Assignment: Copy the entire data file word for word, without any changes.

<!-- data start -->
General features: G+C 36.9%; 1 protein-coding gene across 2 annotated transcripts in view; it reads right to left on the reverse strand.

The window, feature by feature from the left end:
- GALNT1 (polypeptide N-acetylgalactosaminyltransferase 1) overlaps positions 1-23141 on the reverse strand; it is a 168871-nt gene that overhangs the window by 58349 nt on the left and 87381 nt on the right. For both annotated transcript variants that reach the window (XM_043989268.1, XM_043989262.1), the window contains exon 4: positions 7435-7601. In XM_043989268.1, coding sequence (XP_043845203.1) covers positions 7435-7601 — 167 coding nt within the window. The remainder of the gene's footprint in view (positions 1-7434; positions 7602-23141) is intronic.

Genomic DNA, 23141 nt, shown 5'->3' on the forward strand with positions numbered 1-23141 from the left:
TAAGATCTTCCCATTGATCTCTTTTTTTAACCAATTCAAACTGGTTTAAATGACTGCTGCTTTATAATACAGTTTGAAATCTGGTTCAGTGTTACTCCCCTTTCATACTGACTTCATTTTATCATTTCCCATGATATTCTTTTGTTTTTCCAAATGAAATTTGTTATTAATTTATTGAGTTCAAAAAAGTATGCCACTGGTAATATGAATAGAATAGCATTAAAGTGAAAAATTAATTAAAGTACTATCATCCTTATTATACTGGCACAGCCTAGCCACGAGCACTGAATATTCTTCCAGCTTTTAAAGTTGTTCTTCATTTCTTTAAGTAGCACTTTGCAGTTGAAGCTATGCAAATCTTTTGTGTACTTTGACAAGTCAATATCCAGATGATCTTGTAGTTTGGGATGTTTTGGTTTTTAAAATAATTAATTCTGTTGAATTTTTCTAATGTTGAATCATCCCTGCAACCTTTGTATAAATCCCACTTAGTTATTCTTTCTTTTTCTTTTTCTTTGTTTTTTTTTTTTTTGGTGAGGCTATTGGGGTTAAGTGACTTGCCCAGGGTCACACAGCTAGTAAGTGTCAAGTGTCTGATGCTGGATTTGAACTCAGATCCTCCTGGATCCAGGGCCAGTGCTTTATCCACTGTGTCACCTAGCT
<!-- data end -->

General features: G+C 36.9%; 1 protein-coding gene across 2 annotated transcripts in view; it reads right to left on the reverse strand.

The window, feature by feature from the left end:
- GALNT1 (polypeptide N-acetylgalactosaminyltransferase 1) overlaps positions 1-23141 on the reverse strand; it is a 168871-nt gene that overhangs the window by 58349 nt on the left and 87381 nt on the right. For both annotated transcript variants that reach the window (XM_043989268.1, XM_043989262.1), the window contains exon 4: positions 7435-7601. In XM_043989268.1, coding sequence (XP_043845203.1) covers positions 7435-7601 — 167 coding nt within the window. The remainder of the gene's footprint in view (positions 1-7434; positions 7602-23141) is intronic.

Genomic DNA, 23141 nt, shown 5'->3' on the forward strand with positions numbered 1-23141 from the left:
TAAGATCTTCCCATTGATCTCTTTTTTTAACCAATTCAAACTGGTTTAAATGACTGCTGCTTTATAATACAGTTTGAAATCTGGTTCAGTGTTACTCCCCTTTCATACTGACTTCATTTTATCATTTCCCATGATATTCTTTTGTTTTTCCAAATGAAATTTGTTATTAATTTATTGAGTTCAAAAAAGTATGCCACTGGTAATATGAATAGAATAGCATTAAAGTGAAAAATTAATTAAAGTACTATCATCCTTATTATACTGGCACAGCCTAGCCACGAGCACTGAATATTCTTCCAGCTTTTAAAGTTGTTCTTCATTTCTTTAAGTAGCACTTTGCAGTTGAAGCTATGCAAATCTTTTGTGTACTTTGACAAGTCAATATCCAGATGATCTTGTAGTTTGGGATGTTTTGGTTTTTAAAATAATTAATTCTGTTGAATTTTTCTAATGTTGAATCATCCCTGCAACCTTTGTATAAATCCCACTTAGTTATTCTTTCTTTTTCTTTTTCTTTGTTTTTTTTTTTTTTGGTGAGGCTATTGGGGTTAAGTGACTTGCCCAGGGTCACACAGCTAGTAAGTGTCAAGTGTCTGATGCTGGATTTGAACTCAGATCCTCCTGGATCCAGGGCCAGTGCTTTATCCACTGTGTCACCTAGCT